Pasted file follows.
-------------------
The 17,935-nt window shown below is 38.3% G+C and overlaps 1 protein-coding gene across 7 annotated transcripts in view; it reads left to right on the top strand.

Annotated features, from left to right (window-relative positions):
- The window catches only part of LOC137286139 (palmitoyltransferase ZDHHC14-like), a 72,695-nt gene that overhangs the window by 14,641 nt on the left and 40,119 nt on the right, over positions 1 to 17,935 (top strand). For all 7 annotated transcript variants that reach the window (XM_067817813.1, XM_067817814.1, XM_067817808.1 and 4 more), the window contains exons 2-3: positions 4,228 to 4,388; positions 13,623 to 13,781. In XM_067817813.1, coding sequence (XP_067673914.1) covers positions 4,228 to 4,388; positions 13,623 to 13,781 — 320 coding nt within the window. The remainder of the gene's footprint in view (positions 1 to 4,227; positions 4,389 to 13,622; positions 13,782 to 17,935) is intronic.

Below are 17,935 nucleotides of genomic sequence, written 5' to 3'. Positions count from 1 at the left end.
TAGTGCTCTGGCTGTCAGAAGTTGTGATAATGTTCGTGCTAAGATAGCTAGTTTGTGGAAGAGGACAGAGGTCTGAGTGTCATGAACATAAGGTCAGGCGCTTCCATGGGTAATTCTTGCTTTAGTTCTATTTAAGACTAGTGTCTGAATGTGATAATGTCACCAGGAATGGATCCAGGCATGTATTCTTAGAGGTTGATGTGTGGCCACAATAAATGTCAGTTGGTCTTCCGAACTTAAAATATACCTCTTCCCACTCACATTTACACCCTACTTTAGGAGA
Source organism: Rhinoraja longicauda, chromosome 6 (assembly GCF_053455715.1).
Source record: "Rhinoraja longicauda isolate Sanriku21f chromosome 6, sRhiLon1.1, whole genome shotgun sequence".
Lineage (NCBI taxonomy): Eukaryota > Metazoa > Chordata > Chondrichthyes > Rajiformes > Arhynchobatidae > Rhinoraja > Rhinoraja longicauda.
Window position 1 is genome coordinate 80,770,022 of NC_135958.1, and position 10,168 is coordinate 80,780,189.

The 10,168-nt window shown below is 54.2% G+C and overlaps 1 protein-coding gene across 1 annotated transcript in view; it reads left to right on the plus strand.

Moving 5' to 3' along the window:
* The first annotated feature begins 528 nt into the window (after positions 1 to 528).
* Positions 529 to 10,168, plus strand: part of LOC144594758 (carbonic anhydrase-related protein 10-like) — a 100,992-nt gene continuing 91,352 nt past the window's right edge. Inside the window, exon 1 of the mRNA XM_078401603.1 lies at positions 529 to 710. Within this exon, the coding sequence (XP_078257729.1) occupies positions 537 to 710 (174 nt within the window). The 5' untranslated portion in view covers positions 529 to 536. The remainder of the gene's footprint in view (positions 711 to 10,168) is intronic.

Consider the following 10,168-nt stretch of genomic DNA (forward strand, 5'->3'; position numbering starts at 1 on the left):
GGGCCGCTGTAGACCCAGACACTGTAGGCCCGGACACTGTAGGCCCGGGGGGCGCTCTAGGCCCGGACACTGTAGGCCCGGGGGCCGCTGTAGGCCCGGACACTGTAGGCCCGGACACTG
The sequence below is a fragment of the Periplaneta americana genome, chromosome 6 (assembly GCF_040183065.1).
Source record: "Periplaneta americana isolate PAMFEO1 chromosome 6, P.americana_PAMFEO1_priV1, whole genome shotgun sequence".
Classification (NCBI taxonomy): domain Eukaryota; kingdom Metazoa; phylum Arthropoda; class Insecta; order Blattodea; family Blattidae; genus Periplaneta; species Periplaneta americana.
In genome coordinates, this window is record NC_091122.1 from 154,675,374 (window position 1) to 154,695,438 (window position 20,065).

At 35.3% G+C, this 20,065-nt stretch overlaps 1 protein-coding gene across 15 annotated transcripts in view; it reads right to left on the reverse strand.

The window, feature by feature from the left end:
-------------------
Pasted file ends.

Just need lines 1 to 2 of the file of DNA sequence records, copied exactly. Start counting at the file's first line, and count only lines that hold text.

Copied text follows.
The 17,935-nt window shown below is 38.3% G+C and overlaps 1 protein-coding gene across 7 annotated transcripts in view; it reads left to right on the top strand.

Annotated features, from left to right (window-relative positions):